proceedings with respect to the transaction under any provisions of
law. Another proposal, which has been under consideration in the House,
would amend section 7 of the Clayton Act to make it applicable to
acquisitions of bank assets, but would not contain any provision for
advance referral to the Attorney General or the Federal Trade Commission.
Other proposals on this subject would follow the approach
of amending section 18(c) of the Federal Deposit Insurance Act so as
to make the prior consent of the bank supervisory agencies necessary
in all cases of bank mergers and consolidations, whether or not the
capital or surplus of the resulting bank is less than the capital or
surplus, respectively, of the banks involved. One of these proposals
would require the banking agencies to consider, among other factors,
whether the proposed transaction would unduly lessen competition or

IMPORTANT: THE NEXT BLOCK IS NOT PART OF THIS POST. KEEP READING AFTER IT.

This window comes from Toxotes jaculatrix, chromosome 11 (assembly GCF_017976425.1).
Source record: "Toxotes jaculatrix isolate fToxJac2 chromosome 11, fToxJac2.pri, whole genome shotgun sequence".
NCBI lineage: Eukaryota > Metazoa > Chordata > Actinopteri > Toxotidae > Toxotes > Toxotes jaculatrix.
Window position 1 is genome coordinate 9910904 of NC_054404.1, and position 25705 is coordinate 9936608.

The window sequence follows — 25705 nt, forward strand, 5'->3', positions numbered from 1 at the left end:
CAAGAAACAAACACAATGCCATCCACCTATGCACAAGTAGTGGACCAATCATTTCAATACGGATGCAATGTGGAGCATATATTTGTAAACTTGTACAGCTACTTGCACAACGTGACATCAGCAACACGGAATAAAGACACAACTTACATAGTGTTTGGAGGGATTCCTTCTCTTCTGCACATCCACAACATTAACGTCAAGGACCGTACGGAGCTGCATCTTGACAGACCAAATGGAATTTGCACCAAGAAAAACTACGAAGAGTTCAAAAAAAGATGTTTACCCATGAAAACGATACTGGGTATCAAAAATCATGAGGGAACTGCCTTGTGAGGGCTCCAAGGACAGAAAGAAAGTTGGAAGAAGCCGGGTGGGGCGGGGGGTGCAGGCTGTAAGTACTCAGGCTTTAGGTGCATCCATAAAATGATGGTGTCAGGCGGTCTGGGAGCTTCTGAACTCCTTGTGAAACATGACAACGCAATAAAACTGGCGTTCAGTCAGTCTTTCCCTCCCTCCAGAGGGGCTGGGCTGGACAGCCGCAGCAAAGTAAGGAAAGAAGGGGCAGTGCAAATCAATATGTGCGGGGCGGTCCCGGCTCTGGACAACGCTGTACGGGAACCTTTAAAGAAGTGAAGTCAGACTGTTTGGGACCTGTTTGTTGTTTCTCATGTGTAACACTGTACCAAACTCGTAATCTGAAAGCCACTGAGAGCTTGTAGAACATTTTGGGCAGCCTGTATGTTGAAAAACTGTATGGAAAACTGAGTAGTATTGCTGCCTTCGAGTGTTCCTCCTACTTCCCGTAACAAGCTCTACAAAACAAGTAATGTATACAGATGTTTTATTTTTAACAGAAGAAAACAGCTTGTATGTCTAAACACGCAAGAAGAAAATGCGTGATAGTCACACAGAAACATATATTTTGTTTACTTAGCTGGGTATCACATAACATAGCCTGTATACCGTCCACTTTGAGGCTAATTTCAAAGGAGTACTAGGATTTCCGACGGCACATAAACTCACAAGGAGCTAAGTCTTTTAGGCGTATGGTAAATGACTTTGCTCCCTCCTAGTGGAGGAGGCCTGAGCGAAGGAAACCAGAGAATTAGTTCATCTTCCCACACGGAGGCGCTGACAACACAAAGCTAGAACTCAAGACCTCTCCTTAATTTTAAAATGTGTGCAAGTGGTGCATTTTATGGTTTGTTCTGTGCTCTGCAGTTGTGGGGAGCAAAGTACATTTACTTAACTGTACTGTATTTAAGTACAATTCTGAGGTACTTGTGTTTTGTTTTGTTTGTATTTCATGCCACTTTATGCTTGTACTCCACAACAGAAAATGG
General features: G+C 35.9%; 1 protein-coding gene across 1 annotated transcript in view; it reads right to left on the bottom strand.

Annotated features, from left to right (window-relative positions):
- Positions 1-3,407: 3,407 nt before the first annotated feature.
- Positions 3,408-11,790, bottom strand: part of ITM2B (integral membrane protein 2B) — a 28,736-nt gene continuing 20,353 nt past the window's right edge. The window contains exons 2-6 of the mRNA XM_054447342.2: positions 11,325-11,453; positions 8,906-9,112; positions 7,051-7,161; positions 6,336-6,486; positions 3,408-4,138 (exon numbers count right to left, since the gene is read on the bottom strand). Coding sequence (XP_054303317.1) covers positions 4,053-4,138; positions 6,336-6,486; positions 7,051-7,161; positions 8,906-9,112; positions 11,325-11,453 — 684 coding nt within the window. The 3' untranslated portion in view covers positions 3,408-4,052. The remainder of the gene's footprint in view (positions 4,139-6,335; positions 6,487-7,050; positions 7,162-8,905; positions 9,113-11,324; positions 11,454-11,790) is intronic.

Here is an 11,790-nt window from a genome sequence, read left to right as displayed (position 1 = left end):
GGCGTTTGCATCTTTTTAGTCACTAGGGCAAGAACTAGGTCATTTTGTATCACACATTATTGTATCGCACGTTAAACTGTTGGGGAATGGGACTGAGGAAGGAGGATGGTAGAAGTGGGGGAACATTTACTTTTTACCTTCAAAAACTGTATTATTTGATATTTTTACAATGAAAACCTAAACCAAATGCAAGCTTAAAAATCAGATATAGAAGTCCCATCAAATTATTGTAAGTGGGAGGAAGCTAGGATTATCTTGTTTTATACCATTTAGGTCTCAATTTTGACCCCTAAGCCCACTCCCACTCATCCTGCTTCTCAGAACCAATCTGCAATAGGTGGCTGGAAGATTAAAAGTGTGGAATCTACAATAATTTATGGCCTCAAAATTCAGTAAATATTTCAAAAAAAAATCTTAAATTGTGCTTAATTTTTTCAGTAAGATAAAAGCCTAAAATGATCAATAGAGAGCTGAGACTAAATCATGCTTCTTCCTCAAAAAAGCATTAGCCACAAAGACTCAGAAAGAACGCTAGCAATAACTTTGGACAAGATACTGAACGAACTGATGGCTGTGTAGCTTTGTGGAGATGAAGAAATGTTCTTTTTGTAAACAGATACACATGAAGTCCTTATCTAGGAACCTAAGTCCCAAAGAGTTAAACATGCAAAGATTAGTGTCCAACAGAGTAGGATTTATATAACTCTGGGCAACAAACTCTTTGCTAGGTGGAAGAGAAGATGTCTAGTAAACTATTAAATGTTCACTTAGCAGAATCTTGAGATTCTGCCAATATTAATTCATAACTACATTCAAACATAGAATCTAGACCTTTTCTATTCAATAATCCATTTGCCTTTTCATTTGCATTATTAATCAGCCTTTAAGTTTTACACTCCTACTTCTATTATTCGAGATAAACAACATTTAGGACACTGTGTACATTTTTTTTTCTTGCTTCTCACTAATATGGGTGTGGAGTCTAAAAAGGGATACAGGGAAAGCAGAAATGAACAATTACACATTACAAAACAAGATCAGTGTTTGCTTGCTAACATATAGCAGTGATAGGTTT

tend unduly to create a monopoly. Another such proposal would make it
mandatory upon the appropriate bank supervisory agency to refuse its
consent to any proposed bank merger or consolidation if its effect would
be substantially to lessen competition or tend to create a monopoly.



-9~
Enforcement authority under the Clayton Act
The Board feels that section 7 of the Clayton Antitrust Act
in its present form is not an appropriate and practical means of controlling or restricting monopolistic tendencies in the banking field.
This view is based not only on the result of the Transamerica proceeding
but more particularly on the fact that the present law applies only to
acquisitions of bank stocks and not to mergers and consolidations and
upon the fact that more effective control in this matter, the Board